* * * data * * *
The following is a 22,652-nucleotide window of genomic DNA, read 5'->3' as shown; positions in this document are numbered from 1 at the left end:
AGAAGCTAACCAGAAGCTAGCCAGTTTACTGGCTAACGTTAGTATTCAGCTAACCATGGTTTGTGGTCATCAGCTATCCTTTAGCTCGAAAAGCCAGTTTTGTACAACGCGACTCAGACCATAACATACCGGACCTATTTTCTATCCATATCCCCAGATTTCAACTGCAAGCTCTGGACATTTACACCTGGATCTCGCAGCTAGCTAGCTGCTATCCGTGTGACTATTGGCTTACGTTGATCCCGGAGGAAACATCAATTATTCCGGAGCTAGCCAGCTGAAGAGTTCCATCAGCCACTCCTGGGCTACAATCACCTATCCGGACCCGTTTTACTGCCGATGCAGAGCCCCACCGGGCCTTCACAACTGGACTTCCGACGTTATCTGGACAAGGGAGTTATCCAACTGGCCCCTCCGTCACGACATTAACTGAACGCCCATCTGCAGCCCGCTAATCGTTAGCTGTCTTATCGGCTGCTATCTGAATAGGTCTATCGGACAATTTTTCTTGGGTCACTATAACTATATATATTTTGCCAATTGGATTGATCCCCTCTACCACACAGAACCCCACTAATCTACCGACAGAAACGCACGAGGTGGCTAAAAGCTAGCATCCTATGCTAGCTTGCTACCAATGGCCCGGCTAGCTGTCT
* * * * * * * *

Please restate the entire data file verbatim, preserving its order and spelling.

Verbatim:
The following is a 22,652-nucleotide window of genomic DNA, read 5'->3' as shown; positions in this document are numbered from 1 at the left end:
AGAAGCTAACCAGAAGCTAGCCAGTTTACTGGCTAACGTTAGTATTCAGCTAACCATGGTTTGTGGTCATCAGCTATCCTTTAGCTCGAAAAGCCAGTTTTGTACAACGCGACTCAGACCATAACATACCGGACCTATTTTCTATCCATATCCCCAGATTTCAACTGCAAGCTCTGGACATTTACACCTGGATCTCGCAGCTAGCTAGCTGCTATCCGTGTGACTATTGGCTTACGTTGATCCCGGAGGAAACATCAATTATTCCGGAGCTAGCCAGCTGAAGAGTTCCATCAGCCACTCCTGGGCTACAATCACCTATCCGGACCCGTTTTACTGCCGATGCAGAGCCCCACCGGGCCTTCACAACTGGACTTCCGACGTTATCTGGACAAGGGAGTTATCCAACTGGCCCCTCCGTCACGACATTAACTGAACGCCCATCTGCAGCCCGCTAATCGTTAGCTGTCTTATCGGCTGCTATCTGAATAGGTCTATCGGACAATTTTTCTTGGGTCACTATAACTATATATATTTTGCCAATTGGATTGATCCCCTCTACCACACAGAACCCCACTAATCTACCGACAGAAACGCACGAGGTGGCTAAAAGCTAGCATCCTATGCTAGCTTGCTACCAATGGCCCGGCTAGCTGTCT